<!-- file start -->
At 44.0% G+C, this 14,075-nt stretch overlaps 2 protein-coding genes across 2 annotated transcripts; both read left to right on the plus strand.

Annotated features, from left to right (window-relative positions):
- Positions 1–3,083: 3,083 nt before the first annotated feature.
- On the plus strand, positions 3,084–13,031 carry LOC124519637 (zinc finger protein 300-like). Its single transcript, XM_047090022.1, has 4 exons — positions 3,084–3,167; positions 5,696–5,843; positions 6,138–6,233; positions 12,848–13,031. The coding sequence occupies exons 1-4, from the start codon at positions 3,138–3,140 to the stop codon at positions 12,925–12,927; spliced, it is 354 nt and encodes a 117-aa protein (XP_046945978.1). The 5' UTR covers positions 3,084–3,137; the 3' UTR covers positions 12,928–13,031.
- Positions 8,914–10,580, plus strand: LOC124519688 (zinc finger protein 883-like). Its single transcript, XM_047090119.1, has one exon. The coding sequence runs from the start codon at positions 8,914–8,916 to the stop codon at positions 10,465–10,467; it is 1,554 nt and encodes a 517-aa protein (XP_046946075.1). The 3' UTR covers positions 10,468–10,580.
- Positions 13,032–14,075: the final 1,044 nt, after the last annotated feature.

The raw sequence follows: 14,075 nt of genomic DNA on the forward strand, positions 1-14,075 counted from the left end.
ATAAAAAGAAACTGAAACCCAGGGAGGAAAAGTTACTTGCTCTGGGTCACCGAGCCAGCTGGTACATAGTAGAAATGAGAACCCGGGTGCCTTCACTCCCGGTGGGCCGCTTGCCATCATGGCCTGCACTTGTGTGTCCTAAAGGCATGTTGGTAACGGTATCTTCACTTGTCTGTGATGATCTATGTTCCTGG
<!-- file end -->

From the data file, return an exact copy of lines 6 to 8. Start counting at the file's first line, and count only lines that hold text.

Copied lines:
- Positions 13,032–14,075: the final 1,044 nt, after the last annotated feature.

The raw sequence follows: 14,075 nt of genomic DNA on the forward strand, positions 1-14,075 counted from the left end.
ATAAAAAGAAACTGAAACCCAGGGAGGAAAAGTTACTTGCTCTGGGTCACCGAGCCAGCTGGTACATAGTAGAAATGAGAACCCGGGTGCCTTCACTCCCGGTGGGCCGCTTGCCATCATGGCCTGCACTTGTGTGTCCTAAAGGCATGTTGGTAACGGTATCTTCACTTGTCTGTGATGATCTATGTTCCTGG